This time around, the All Blacks, Great Britain, South Africa and Australia will be very strong contenders.
Good luck to Gareth Baber and his team alongside our giant killers Fijiana women’s team who seem to be our only medal hopes.
Thank you, MAI TV, for securing the Olympic Games Tokyo 2020 coverage rights despite the difficult economic times to be aired free for the people of Fiji. Go, Fiji, go. RAYMOND SINGH Golf Links, Lautoka
Top-class medical treatment
I WAS recently hospitalised (July 22, 2021) because of an asthmatic bronchial flare-up I’d seen two doctors for and been battling for 11 days.
Of course, I had been COVID-19 PCR swab tested a few days earlier at the Suva Civic Centre and await my results still. But lungs pay no heed to this.
I write of my experience at CWMH emergency department in a carpark UNICEF Triage Hospital tent because it was truly lifesaving.
Not being able to breathe is not new to me – I’ve known that before – but getting this level of professionalism in a pandemic is incredible, Fiji.
This top-class professionalism includes dignity, kindness and care, compassion and tenderness from everyone of that ED staff, our wonderful frontliners. #Heroes; #Legends each one of our medical team, Fiji. You are top class!
After ringing 165 for help, my husband drove us to the FEMAT Triage tents at Vodafone in Vatuwaqa where he was quickly directed to the CWMH emergency department.
Here, I was triaged straight- away from the car, because of terrible shortness of breath and even struggled to walk – asthma/ COVID-19? I was taken to a solitary bed in a UNICEF tent where a bright yellow mattress became my good mate for the next 7-8 hours.
They intentionally separated me from other known COVID- positives in another tent near- by, though we did share a scary, smelling valelili portaloo, or two.
So there we are, the human overflow of sick patients in Suva, all having a party in the ED carpark and it was a super, well-organised dance indeed.
Within minutes, I had a Dr Ar- mind(?), a thorough, young in- tern doctor who explained what he was doing as he took bloods and installed the necessary IV Top-class medical treatment canister for a familiar drip to ad- minister lifesaving steroids and pain relief within minutes.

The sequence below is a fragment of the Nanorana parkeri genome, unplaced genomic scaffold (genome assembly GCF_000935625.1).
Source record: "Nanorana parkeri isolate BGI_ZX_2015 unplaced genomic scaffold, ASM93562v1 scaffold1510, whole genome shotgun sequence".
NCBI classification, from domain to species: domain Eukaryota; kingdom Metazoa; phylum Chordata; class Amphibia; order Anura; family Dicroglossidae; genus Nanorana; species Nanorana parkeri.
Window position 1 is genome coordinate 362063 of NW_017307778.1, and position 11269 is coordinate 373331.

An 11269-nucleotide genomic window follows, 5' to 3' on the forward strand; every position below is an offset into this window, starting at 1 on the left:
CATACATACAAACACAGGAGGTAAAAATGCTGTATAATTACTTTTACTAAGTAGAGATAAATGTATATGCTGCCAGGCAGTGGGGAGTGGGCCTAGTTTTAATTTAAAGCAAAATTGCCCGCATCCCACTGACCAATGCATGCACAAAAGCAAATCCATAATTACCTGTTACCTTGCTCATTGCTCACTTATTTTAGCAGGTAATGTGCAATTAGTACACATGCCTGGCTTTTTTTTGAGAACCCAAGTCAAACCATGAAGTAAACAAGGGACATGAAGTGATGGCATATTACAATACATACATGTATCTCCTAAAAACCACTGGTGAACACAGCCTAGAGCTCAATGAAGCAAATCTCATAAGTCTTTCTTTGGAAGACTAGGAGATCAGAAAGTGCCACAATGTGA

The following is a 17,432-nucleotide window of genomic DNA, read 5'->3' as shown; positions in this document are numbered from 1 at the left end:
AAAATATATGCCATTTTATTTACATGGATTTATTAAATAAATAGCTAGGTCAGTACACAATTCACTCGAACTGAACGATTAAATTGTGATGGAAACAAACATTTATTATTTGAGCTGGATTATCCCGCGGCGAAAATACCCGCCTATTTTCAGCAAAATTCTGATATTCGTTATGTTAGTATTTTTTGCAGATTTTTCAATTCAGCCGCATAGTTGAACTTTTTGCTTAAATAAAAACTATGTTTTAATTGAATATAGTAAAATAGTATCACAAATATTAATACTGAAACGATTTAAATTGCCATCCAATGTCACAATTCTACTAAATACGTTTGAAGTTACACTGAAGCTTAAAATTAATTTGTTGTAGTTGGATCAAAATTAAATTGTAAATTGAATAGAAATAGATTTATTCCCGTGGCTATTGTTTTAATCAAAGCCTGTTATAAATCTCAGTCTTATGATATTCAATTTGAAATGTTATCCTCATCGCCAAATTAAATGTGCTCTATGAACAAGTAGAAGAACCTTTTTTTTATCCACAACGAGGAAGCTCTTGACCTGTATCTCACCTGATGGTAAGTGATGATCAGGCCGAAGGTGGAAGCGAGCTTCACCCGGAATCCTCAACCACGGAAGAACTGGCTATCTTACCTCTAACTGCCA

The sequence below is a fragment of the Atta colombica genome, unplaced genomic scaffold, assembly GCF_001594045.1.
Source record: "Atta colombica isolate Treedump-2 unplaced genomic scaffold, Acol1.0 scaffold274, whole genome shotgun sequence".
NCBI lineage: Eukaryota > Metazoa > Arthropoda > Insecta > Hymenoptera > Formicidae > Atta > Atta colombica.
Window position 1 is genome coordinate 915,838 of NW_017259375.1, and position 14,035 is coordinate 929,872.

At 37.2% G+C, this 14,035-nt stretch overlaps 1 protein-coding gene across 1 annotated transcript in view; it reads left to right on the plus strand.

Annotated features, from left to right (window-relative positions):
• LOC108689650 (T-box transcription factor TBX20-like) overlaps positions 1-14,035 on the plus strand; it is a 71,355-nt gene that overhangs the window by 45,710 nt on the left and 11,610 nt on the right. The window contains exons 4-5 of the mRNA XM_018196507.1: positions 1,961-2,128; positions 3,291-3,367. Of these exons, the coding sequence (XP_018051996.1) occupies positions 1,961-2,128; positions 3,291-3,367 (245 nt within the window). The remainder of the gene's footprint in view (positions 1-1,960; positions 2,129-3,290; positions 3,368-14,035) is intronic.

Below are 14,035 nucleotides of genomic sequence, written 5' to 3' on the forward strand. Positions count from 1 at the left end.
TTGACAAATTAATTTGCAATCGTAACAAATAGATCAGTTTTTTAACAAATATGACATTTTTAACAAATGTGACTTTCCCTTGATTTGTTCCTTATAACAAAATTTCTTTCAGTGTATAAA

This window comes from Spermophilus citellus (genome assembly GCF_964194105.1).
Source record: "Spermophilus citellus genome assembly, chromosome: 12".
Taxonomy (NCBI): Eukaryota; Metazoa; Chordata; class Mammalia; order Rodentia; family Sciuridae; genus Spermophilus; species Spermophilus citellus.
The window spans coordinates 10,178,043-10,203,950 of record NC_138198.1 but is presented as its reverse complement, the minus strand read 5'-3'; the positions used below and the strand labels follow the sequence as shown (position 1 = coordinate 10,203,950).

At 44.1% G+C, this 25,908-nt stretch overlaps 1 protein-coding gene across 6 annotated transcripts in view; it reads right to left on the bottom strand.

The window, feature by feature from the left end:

Next, this young intern hooked me up to the IV saline, which is where the vital medical drugs are administered into too, hitting the veins fast for relief.
To this, Dr Maciu, the presiding doctor yesterday, administered IV steroids, some antibiotics for my lungs and morphine for the intense, constant tightening chest pain.
Glorious morphine! Heavenly relief fi nally from the burning concrete elephant’s foot seemingly stooping solidly on my chest and rib cage.
Kuvui can’t fi x this alone, not now, this low, down within the chest congestion that is as heavy as a sledgehammer inside. This was done with respect, care and concern and, most of all, efficient, world-class professional integrity.
I write this back at home to- day, so grateful for the kindness and dignity of their professionalism. This is their vocation to us.
So, to all of the team at CWM Emergency Department in Suva, I honour your sacrifice in this mass of overwhelming human need in Delta COVID-19, Suva.
Thank you for your service to Fiji and especially to me and to all the others I observed in your generous care.
As a 59-year-old woman, when I was in a write-off state, you saved me kindly and professionally. You make me again proud to call my- self Fijian, as I am, and for Fiji to be my home right now too. Now I’ve got a Fiji hospital number too! Alongside citizen- ship and voter registration.
And a place to call home in Nabua, Suva. So folks, please go to the CWMH ED in Suva pronto when you can’t breathe. I’m alive to tell you, it’s safe.
I’ve never received better, or kinder, or more professional treatment than I did in this carpark tent yesterday at the Colonial War Memorial Hospital Emergency Department in Suva.
In this ‘safe as houses’ UNICEF tent, the welcome, gentle, tropical breeze on my exhaust- ed, clammy, sweaty body was di- vine. Trust our doctors and in- terns and nurses everybody.
I had no choice yesterday. Nor was I afraid to go here. I could not breathe and I was desperate (with a panicked husband and a mind on his school.)
These ‘medical angels’ are our boot soldiers, our lifesavers on the ground in the thick of COVID-19 saturation, yet with com- passion and expertise to save my life and your life too.
And anyone of your vuvale.
Please, let them and trust them. I do with my life, Fiji. JEAN HELAN HATCH Sawau St, Nabua, Suva